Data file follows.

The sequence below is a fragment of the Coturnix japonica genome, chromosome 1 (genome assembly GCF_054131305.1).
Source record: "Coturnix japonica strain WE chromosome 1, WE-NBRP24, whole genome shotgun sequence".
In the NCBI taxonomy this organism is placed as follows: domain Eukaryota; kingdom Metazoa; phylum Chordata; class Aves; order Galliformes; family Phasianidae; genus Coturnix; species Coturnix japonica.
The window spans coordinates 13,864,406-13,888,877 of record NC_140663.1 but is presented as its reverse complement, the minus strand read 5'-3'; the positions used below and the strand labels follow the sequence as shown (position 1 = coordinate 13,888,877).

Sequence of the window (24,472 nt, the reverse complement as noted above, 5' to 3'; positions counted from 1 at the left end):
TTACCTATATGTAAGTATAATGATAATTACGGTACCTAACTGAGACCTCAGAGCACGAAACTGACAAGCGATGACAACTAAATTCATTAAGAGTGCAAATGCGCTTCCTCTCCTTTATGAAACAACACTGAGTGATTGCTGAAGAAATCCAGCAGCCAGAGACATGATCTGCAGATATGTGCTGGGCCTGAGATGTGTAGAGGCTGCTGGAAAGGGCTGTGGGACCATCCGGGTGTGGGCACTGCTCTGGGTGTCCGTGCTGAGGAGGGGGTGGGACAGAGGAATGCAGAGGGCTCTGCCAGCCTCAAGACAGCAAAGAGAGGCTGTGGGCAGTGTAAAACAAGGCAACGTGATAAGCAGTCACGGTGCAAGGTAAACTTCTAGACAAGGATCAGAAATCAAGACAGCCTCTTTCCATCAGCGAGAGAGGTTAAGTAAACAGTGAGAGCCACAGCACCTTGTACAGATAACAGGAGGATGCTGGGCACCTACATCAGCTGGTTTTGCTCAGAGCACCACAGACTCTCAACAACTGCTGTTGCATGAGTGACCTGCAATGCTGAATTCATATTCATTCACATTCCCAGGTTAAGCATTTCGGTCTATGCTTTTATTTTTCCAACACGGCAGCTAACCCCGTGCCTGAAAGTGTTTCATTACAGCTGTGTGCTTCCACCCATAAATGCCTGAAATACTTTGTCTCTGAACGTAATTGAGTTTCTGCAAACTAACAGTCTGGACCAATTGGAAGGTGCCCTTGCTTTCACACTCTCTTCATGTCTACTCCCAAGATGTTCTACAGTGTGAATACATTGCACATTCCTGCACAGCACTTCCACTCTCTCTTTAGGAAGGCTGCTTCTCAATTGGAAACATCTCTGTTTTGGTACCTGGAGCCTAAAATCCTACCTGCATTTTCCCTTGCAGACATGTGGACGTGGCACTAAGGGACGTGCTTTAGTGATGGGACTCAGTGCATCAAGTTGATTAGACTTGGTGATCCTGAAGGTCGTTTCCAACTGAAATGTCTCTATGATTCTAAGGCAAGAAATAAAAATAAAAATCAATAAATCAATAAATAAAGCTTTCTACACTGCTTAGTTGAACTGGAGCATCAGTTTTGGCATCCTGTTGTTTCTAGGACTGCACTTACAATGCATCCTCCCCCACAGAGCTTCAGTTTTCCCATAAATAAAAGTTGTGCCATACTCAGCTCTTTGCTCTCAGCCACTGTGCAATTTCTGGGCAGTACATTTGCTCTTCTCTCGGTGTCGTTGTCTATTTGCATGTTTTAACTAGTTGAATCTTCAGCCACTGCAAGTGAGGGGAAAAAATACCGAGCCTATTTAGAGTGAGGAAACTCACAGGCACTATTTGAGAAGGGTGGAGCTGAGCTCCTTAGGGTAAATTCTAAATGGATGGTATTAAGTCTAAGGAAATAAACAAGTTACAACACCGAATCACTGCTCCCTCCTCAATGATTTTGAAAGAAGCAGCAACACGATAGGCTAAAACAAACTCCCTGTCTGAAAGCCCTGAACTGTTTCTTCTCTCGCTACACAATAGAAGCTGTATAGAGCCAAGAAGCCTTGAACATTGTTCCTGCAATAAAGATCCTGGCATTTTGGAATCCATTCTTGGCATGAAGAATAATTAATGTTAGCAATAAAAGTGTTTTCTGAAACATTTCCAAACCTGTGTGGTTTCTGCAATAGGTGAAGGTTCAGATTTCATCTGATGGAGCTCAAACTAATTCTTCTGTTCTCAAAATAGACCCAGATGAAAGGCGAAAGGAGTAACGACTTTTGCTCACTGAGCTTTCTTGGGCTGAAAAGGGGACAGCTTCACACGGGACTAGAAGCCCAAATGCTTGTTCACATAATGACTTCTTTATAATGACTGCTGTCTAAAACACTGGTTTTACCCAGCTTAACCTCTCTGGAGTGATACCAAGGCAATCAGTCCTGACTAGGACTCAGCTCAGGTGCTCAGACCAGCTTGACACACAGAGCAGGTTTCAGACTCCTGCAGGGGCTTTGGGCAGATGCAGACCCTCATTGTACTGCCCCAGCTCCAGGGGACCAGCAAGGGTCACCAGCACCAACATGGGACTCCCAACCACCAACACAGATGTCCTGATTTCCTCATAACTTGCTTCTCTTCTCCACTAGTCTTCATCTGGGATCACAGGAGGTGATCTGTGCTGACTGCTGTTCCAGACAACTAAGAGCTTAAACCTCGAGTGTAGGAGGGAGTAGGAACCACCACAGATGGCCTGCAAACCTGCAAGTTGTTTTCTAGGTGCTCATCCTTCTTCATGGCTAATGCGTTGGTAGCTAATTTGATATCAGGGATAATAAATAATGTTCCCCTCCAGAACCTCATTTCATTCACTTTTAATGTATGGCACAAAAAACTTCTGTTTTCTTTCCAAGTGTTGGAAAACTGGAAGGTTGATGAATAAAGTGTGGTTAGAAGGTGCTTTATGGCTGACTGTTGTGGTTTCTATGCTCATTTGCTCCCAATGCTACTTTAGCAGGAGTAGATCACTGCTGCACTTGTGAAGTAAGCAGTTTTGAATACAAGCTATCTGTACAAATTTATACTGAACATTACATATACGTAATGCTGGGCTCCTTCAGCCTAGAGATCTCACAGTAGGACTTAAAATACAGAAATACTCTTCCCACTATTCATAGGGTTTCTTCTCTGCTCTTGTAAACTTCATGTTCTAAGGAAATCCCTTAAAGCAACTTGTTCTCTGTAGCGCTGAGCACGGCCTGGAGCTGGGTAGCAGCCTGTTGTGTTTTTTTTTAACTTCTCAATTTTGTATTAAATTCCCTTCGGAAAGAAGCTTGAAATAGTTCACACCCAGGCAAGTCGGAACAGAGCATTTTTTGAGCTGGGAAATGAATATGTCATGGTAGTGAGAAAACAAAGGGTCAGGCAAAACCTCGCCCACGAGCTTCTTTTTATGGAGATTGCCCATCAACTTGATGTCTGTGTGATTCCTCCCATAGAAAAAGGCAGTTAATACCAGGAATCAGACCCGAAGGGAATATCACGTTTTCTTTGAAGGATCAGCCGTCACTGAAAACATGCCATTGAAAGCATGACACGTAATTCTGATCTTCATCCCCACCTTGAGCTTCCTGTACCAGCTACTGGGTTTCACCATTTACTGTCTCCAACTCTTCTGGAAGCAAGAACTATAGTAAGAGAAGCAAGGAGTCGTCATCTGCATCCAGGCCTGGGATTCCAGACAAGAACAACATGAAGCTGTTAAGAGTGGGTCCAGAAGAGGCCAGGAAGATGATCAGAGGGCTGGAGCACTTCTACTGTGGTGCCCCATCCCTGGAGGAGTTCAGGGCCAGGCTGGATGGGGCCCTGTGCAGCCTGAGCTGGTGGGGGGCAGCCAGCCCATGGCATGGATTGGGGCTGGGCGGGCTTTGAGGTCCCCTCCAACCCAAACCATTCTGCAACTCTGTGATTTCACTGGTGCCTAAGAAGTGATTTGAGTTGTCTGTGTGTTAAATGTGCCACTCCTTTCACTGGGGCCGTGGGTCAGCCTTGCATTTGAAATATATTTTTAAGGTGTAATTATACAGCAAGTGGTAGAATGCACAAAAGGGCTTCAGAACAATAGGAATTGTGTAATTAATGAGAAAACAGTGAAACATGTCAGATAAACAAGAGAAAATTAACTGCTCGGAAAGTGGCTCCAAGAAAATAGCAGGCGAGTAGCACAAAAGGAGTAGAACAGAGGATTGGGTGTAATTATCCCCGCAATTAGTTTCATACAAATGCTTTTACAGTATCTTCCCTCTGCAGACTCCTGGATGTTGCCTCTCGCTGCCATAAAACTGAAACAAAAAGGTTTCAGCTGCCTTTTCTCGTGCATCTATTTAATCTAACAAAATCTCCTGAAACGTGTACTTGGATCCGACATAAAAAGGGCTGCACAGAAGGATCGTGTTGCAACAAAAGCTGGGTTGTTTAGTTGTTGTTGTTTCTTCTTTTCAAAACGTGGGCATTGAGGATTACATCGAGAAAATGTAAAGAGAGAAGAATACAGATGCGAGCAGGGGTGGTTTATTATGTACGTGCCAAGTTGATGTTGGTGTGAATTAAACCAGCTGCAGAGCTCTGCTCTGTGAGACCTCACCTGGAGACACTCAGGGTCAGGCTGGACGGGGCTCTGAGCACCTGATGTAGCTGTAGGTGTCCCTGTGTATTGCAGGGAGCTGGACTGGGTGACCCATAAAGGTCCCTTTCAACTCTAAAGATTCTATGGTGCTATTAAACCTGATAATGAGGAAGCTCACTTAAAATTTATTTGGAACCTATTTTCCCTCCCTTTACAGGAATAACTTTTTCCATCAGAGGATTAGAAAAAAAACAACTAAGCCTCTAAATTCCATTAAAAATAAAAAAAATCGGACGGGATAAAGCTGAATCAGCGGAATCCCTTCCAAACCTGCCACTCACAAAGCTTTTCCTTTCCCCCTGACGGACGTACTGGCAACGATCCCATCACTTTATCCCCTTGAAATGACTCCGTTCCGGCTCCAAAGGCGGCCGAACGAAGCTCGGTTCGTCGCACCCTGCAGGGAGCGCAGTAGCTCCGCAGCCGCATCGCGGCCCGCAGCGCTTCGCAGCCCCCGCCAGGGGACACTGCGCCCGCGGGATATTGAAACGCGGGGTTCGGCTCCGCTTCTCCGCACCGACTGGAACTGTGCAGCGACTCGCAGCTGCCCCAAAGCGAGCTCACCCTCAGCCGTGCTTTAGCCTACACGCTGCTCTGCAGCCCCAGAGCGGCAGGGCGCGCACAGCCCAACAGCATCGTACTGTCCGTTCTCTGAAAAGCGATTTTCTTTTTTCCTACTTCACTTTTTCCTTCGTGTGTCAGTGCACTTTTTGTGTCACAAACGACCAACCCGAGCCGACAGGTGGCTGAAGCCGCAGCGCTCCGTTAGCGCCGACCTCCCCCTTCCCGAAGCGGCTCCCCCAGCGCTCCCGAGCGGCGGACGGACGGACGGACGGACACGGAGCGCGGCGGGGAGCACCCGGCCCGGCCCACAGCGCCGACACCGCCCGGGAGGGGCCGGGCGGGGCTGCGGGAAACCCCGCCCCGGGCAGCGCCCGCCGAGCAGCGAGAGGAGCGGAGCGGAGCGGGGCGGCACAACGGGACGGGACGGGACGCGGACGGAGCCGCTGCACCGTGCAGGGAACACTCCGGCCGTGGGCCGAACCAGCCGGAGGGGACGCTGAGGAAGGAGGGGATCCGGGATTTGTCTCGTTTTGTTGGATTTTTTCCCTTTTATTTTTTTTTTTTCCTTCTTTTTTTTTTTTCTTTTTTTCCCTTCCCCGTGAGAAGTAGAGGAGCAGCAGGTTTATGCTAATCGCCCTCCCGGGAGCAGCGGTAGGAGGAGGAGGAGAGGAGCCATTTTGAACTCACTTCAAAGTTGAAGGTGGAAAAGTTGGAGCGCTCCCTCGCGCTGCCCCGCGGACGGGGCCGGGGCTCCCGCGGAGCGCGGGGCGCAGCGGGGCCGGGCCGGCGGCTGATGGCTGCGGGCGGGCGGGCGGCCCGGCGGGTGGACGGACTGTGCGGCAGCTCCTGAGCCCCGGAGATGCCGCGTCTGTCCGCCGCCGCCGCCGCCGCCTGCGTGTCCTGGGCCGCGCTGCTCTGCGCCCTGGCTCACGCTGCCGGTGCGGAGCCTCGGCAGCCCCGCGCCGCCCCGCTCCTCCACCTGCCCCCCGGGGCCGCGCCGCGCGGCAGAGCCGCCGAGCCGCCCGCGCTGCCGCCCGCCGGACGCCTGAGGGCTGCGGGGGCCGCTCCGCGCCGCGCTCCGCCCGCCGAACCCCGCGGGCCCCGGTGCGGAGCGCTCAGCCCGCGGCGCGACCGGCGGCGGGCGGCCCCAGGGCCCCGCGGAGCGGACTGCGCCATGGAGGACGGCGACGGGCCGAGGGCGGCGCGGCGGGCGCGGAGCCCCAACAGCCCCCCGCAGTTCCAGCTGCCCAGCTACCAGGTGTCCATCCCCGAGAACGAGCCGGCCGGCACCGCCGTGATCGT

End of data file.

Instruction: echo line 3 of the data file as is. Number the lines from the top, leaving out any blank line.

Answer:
In the NCBI taxonomy this organism is placed as follows: domain Eukaryota; kingdom Metazoa; phylum Chordata; class Aves; order Galliformes; family Phasianidae; genus Coturnix; species Coturnix japonica.